Bonnie Harris, author of When Your Kids Push Your Buttons and What You Can Do About It, had a new book come out in September. Confident Parents Remarkable Kids is subtitled 8 Principles for Raising Kids You’ll Love to Live With. Having read both of her books, I feel a major benefit when reading a Bonnie Harris book is the encouragement to stop and assess some of your parenting actions: Are you parenting the way that you want or in the moment at a point of frustration?
Confident Parents Remarkable Kids is laid out with each of the first eight chapters focused on one of the eight principles. The first principle, for example, is My Child Wants to Be Successful. Real life examples from Harris’s classes are included in each chapter along with detailed explanations of the particular principle. Each chapter has a summary of the main ideas and some practice exercises. In the second part of the book she applies the principles to daily life and touches on common issues that parents have with their children such as the morning rush, sibling rivalry, or bedtime. I appreciated some of very specific examples, including an example of how to deal with e-mail bullying.
Bonnie Harris graciously agreed to answer a few questions over e-mail and her answers give insight into her new book, her passion for working with parents, and her thoughtfulness.
What are the important differences between your new book and When Your Kids Push Your Buttons?
Bonnie Harris: Buttons raises the awareness of the assumptions we make when our children behave in ways we don't like. Those assumptions often spin out of control and lead us to react in ineffective or damaging ways. Buttons presents ways to look at those assumptions and reframe them to ones that present a different and much more helpful perspective. The eight principles in Confident Parents, Remarkable Kids are those new assumptions or perceptions. Each of the principles offers a view of our children that leads us to compassion, encouragement, appropriate expectations, clarity of limits, responsibility, and good boundaries.
What kind of parent do you hope will pick up your book?
BH: I want parents who are frustrated with the old ways and don't want to bring their children up that way, who get frustrated and feel guilty about the reactions they find themselves in, who feel they have tried everything and nothing works, who are open to change because the old just hasn't worked, who are not afraid to swim against the tide, who are doing fine but just want to know all there is about the most important job there is. Mainly any parent who is looking and searching for better ways. Although the stories in the new book are of children toddler to twelve, the principles hold true for any aged child.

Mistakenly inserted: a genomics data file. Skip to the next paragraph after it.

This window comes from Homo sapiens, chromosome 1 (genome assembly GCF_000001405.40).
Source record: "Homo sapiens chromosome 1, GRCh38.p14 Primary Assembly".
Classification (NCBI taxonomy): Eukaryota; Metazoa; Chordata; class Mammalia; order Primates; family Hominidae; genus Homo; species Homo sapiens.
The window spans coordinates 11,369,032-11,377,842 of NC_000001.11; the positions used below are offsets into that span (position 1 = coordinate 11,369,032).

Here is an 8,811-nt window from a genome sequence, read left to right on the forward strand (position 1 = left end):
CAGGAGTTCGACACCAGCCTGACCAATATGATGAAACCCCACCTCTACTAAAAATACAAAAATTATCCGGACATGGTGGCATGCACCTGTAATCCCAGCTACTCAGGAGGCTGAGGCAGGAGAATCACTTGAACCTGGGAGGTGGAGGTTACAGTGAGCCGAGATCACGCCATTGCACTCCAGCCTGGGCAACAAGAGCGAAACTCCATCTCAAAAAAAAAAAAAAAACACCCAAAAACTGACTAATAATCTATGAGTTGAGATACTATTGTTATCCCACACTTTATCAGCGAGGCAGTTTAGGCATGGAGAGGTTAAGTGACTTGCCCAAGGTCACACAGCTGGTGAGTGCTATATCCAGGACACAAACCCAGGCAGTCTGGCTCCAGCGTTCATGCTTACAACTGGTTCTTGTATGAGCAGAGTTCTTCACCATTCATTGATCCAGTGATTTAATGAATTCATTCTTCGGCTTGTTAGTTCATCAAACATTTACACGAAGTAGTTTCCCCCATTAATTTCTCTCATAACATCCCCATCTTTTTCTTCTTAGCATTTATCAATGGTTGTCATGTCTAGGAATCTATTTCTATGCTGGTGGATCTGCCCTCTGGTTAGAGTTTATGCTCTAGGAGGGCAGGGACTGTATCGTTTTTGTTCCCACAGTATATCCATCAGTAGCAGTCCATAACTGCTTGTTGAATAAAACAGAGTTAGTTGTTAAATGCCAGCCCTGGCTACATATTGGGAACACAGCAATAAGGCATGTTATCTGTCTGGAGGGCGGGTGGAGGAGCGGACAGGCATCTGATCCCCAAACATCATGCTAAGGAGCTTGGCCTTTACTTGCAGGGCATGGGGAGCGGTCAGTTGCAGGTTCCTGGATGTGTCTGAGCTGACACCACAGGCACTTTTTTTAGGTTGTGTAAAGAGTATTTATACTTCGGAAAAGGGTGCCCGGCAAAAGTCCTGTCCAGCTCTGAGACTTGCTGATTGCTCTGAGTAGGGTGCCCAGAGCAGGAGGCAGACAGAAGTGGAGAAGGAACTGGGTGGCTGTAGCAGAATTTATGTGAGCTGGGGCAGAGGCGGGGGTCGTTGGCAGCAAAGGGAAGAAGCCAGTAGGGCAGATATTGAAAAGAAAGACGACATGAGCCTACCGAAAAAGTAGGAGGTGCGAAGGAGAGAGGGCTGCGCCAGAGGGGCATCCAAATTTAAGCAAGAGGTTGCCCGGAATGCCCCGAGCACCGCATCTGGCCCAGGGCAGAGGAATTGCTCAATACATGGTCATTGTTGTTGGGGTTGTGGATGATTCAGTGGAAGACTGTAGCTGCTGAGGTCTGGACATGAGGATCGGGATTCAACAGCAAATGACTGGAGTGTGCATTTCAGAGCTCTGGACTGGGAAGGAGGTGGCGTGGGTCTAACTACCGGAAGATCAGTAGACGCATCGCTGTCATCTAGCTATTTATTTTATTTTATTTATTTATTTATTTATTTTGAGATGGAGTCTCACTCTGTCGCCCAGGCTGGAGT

Why or how did you start writing these parenting books?
BH: I had been teaching parent education for a number of years. My classes, which I still teach with many of the same techniques found in the new book, brought out some problems in parenting that posed an interesting question to me. Why weren't many parents able to put these methods into practice? It finally dawned on me that they were getting their buttons pushed and in that space couldn't respond positively. I began teaching a class called Defusing Your Buttons to get to the bottom of what goes on with parents when that happens and how to help them. Through many classes and learning from many parents, I developed the buttons approach and the book just had to be written. I had no idea at that time that it would get published. After that book, I wanted very much to get all the principles down so that the combination of the two books (no specific order - depends on the parent) could answer most parenting dilemmas. It is my mission to help parents see that by rejecting the old reward and punishment system and taking on a real relationship with their children, treating them with the respect they want themselves, and parenting who each child is rather than who they want them to be, we can raise stronger human beings who will help heal the planet. To me, parenting is at the core of all non-biological issues of dysfunction in our society.
Is there a story/example in the book that you can particularly recommend for someone skeptical about using logic rather than punishment?
BH: The first story in the book about Kathleen and Jared is one of my favorites. Jared was really dragging his mother down - a very lovely, caring, soft-spoken mother who I just loved working with. Jared is one of those boys that frustrates so many high functioning parents like Kathleen. When a child like Jared pushes a parent to her max over and over, it wears one down and there is little reserve left to be at all effective. When Kathleen got the logic behind what we were working on, she was both willing and able to give it a try. It's very frustrating when parents listen and learn new approaches, but either don't put them into practice or try one or two things which fail and then give it all up. It takes perseverance because we have to be consistent until our children trust us. Often it takes a lot of trial and error. But the logic really paid off here for Jared. He responds so well when his parents see him in that different light - seeing that he is not being a problem, but that he is having a problem. As soon as that compassion enters the picture, relaxation can set in. Jared is still a highly frustrating child, but since his parents have been dealing with him from this new perspective, he is far more manageable and they have many more enjoyable times with him. Those moments build up and he ends up with a much more positive view of himself.
To learn more about Bonnie Harris, her books, or to subscribe to her free newsletter visit www.connectiveparenting.com.